Having built-up enough volume of foam over the month, I’m ready to start carving back, and get some shape happening. I can see this will take a while. It’s good though to feel the materials and have the pleasure of working them with hands-on and tools. This is, after all, the good part.
For a minute I’d optimistically thought I was half-way on this: that I’d move onto the larger final version sooner. But now I want to take the time to enjoy working on this; what I’d been thinking of as the model, taking on an outcome of it’s own, and experimenting with form, contours, and especially surface details. Can I do both at once? Ooooh…?? I should work out the surface detail now, before I have to do it on the large final version. If I were smart about it. But I’m not. I’m careless , and frivolous, and it appears, unconcerned with technique and process.
Alas, millions must live and die, so that one poet may be revealed.
Progressing with the volume, and checking the proportions. Perfect. Why don’t I assume by now that I know how to make a Buddha? I’ve seen a million of them.
Working this bozzetto for Horse Buddha using the common available materials as I have been doing lately, which I favor now because it can be much larger that the usual size of these; 48 in. vs 18 in., and I see it better, and is easier to build on and construct at this size, and I have a clean studio which feels enormous.
I love this word bozzetto.
I have evolved, built-up, and reduced my Horse Buddha sketch to this simplified tag-
At the Washington National Gallery I saw two portraits, one by Franz Hals, the other, Rembrandt.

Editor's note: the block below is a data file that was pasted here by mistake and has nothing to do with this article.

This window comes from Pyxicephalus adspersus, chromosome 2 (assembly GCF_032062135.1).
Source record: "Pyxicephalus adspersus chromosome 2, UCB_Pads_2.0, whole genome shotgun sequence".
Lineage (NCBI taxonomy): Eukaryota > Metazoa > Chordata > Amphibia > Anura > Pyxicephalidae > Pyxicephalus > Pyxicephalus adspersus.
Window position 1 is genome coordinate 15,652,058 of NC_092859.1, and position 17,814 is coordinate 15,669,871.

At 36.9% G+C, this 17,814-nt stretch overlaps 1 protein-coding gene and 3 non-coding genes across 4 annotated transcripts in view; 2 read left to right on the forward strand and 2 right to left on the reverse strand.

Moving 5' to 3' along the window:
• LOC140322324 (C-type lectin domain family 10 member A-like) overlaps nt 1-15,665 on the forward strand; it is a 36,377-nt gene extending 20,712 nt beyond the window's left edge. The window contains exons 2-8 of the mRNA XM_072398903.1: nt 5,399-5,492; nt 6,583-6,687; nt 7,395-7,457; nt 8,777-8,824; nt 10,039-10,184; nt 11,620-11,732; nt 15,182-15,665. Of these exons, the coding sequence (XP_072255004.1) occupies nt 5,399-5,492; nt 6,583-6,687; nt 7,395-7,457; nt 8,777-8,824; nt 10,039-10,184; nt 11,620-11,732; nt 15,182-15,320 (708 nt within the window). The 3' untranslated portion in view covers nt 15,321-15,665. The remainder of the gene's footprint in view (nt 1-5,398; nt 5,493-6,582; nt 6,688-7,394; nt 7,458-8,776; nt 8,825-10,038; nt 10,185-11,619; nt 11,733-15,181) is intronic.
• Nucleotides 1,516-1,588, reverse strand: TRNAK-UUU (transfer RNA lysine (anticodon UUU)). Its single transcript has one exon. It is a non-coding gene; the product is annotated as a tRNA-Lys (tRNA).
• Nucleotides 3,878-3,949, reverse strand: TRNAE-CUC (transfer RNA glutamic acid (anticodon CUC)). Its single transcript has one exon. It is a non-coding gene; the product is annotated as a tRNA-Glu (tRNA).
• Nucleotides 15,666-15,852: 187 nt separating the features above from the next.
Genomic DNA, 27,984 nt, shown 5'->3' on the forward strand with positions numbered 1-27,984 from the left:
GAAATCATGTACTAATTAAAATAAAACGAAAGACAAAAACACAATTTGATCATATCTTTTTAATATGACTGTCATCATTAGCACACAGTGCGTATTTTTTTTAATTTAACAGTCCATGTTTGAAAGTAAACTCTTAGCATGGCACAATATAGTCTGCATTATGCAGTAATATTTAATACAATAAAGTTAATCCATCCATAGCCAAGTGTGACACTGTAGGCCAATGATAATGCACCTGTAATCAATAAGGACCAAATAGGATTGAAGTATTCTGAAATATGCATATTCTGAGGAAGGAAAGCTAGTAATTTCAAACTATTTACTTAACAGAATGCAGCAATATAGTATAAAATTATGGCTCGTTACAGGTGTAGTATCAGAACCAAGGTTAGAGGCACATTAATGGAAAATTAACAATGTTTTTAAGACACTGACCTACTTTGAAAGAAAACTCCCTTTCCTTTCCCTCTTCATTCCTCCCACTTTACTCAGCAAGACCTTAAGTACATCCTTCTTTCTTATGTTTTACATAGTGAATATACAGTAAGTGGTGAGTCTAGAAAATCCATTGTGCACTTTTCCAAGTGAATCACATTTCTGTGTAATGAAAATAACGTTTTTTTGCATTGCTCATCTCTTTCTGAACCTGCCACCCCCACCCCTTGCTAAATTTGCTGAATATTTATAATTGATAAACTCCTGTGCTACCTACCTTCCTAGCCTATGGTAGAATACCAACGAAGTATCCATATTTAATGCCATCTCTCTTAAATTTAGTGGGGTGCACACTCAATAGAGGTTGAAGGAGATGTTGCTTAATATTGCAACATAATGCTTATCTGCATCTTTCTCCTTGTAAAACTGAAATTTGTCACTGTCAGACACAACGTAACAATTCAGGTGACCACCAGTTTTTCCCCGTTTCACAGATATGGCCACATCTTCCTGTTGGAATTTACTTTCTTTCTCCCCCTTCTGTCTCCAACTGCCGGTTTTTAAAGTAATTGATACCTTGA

Frans Hals (Dutch, c. 1582/1583 – 1666), Portrait of a Man, 1648/1650, oil on canvas, Widener Collection 1942.9.28
Rembrandt van Rijn (Dutch, 1606 – 1669), Man with a Sheet of Music, 1633, oil on panel, Corcoran Collection (William A. Clark Collection) 2014.136.41
The subjects gaze with equanimity to the viewer, calm, composed, present, the presentation by artists unspoiled by having never seen a photograph. And as well, the subjects presenting the sense they have of themselves, undiluted by celebrity.
The world was young, every picture fresh. Old we all are now, surfeit of experience.
The horse decides one day that he is done being Mankind’s unit measure of power, his war horse, transport, and working his fields.
He thinks, “Have I not pulled enough wagons? Mankind doesn’t need me anymore, and I’m just a pet to him, like a cat or dog”.
So, He goes off to the river, finds a giant lotus flower to float upon, and, practicing austerities and Yoga, begins to cultivate his Buddha-Nature on his own.
The best start for any sculpture begins with a sketch on a coffee shop napkin. If you can get it down quickly, in the space of one cup of coffee, with a felt or ballpoint pen on fragile raggy paper, then you have a core idea which you can try to develop into something. Has to be this way: Reduce to the barest and worst materials possible. That’s how you know you have a basic image worth continuing with.
The best start for any sculpture begins with a story… (lately this is happening to me)